We are constantly occupied with accomplishing our goal of the day, the week or the year. And once it is accomplished we move on to the next one which has already been lined up. And then the next one. Celebrating the accomplishment, reflecting on the lessons learnt and taking time off to rest, recharge and consciously decide on the next steps often seem like a sort of a luxury which we don`t have time to indulge in.
A few weeks ago I found myself getting stuck in this pattern and decided to take time to learn, recharge and get inspired by attending two conferences in Amsterdam – ‘Wisdom in the Business’ and ‘Inner Peace’, centered around themes that are close to my heart such as self-reflection, compassion and mindful living.
I find such topics to be of high relevance in both our professional and private lives, where a lot of focus is put on doing rather than being, searching outside rather than inside and taking rather than giving.
I greatly enjoyed the conferences, both of which offered new insights and plenty of food for thought. As usual, I took plenty of notes (for those who know me, you know well I have a thing for taking notes 😉 ) and below is my synthesis in the form of ten learnings from “Wisdom in the Business” conference; these are not quotes, but my personal takeaways from the different speeches; I`ve also added the names of the speakers in case you would like to find out more about them.
- Applying wisdom in the business is about putting priority on the people in the organization and creating a caring culture which will eventually have positive impact on business performance (Richika Sookrey, Google).
- Contributing to the formation of a caring corporate environment starts with you practicing self-care and also having the courage to open up and share your story and vulnerability with others. Very often this has a domino effect where people gradually become more connected and caring for each other. This applies to all levels – from individual contributors to senior leaders (Kamel Hothi & Gian Power, TLC Lions).
- A big challenge that we have in our western culture is not acknowledging death as a natural part of our lives and living as if it doesn’t exist; by keeping running with time instead of taking time to established what really matters to us. A useful exercise that would help us get more in touch with our inner world and our true (but sometimes hidden) drivers is to contemplate the hypothetical situation of us dying in 3 months, and to ask ourselves – Who do you want to see? Where do I want to be? What do I want to do? (Stephan Rechtschaffen, Author of the book Timeshifting).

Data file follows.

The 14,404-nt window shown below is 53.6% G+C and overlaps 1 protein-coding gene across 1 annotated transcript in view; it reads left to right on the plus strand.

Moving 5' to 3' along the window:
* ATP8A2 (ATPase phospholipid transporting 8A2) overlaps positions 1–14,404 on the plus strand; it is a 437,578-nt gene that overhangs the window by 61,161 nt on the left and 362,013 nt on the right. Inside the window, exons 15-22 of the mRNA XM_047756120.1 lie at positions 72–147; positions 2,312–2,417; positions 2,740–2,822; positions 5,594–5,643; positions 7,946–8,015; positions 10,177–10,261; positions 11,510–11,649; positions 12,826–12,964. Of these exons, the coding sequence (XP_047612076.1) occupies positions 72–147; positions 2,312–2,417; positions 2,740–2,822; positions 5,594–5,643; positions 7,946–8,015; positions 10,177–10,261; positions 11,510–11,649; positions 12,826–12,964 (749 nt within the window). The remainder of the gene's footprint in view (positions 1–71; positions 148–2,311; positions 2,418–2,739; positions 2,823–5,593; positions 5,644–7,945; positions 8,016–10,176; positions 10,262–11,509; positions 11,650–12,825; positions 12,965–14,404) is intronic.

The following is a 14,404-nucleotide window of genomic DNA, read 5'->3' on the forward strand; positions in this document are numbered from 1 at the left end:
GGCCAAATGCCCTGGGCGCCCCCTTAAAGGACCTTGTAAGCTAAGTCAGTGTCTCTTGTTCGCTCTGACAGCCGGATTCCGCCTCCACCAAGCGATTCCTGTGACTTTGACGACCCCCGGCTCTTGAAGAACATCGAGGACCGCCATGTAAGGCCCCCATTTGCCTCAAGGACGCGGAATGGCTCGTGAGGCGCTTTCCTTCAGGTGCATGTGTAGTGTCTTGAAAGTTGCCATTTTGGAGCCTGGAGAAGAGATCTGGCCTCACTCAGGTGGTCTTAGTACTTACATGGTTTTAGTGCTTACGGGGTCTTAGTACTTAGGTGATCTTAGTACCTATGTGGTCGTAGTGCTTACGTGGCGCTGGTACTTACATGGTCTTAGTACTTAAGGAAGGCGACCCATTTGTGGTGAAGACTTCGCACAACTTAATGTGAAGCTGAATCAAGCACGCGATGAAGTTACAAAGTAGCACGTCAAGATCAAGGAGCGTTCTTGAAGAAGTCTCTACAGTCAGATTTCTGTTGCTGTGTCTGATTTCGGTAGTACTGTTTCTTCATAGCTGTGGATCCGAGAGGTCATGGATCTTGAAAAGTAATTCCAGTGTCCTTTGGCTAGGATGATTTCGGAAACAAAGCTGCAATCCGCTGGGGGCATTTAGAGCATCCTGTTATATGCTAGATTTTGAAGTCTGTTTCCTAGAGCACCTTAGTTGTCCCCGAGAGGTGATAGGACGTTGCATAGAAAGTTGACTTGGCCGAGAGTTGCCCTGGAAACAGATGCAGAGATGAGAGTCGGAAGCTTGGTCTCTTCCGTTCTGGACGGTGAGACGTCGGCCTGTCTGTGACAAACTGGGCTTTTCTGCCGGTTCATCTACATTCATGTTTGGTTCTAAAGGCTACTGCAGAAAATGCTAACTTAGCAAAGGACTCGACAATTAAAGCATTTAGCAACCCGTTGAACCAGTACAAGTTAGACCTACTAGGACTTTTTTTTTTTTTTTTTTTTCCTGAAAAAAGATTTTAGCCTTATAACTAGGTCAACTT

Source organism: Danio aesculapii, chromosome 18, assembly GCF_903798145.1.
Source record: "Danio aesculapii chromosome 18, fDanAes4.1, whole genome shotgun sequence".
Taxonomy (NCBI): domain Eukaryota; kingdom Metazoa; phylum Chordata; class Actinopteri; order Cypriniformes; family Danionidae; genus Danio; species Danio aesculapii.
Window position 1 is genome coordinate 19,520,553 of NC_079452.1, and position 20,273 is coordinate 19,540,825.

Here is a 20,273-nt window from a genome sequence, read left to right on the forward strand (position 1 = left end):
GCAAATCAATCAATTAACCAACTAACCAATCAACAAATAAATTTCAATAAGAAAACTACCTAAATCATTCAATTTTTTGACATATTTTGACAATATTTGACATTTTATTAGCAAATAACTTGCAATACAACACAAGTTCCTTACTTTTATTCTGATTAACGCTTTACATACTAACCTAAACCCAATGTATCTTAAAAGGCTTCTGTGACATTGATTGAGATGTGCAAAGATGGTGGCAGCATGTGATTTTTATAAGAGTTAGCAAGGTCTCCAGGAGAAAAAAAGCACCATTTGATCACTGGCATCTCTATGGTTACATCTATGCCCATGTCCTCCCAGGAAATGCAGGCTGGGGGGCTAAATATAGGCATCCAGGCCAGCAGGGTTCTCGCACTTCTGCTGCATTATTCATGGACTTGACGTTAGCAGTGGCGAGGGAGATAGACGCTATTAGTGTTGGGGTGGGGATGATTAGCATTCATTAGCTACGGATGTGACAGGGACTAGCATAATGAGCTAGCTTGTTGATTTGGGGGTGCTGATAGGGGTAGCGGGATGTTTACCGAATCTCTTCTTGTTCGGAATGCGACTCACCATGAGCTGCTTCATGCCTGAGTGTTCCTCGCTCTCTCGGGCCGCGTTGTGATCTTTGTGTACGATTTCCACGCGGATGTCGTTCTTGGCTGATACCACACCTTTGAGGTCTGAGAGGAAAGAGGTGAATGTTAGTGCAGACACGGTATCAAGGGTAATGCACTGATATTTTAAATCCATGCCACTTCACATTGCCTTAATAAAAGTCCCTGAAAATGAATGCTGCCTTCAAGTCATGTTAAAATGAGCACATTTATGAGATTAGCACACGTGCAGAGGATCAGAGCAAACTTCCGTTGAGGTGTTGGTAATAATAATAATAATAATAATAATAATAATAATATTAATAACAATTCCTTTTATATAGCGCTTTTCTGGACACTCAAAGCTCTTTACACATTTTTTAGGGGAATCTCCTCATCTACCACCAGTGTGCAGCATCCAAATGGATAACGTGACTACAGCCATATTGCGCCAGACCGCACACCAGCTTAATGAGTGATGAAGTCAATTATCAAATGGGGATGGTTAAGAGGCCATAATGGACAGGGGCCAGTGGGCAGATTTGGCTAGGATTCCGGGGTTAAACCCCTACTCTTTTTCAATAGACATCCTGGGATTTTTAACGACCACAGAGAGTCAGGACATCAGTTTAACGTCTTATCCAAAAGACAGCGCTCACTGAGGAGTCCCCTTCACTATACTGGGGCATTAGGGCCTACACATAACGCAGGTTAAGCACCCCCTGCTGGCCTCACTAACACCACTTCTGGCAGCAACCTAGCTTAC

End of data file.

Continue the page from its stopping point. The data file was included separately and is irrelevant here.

- Every time you give yourself time to explore the unknown, you unravel a new a side of yourself. (Stephan Rechtschaffen)
- In order to be happy we need to exercise our minds just like we train our muscles. But in order to achieve this, we need to be persistent with our mindfulness & meditation practice (and practice at least two times a day), which very few of us do consistently. In order for meditation to really work for us we need to turn every aspect of our life into meditation practice. (Mo Gawdat, former Chief Business Officer for Google X, an entrepreneur, and the author of the book Solve for Happy)
- Often we live under the assumption that we are fully in control, but this is rarely the case – we are only in control of our free will, but we are always operating in a bigger context that is beyond our zone of control. (Mo Gawdat)
- You don’t do something because it is either not important to you or you are doing too many things at the same time. Focus your attention on the thing that matters most. If you trully want to spend time with your family, make it a point not to touch your phone when you are with them. (Mo Gawdat)
- We experience time as “flying”, when we are not really present and are instead living in our heads, occupied with thoughts related to the past or the future. We truly live and remember every moment when we are in the real world and not in our heads (Mo Gawdat).
- By 2049 machines will be 1 billion times smarter than us. This is the difference between us and flies. The key question is, what will the machine do to the fly? In order for the machines to develop to be compassionate they need to be taught values which we also need to display in our daily lives. We need to be able to communicate to them that our culture as a society is to be compassionate and caring. (Mo Gawdat).
- The Parable of the Sadhu contains important learnings for individuals and corporations: 1) Be compassionate towards each other and do not forget one’s humanity 2) Stop creating narratives around not taking action and helping others in your pursuit of seemingly important but essentially meaningless goals. (James R. Doty, Clinical Professor of neurosurgery at Stanford University and founder and director of the Center for Compassion and Altruism Research and Education).
For those of you who also attended the conference – I`ll be curious to find out whether my learnings resonated with you and hear more about your reflections.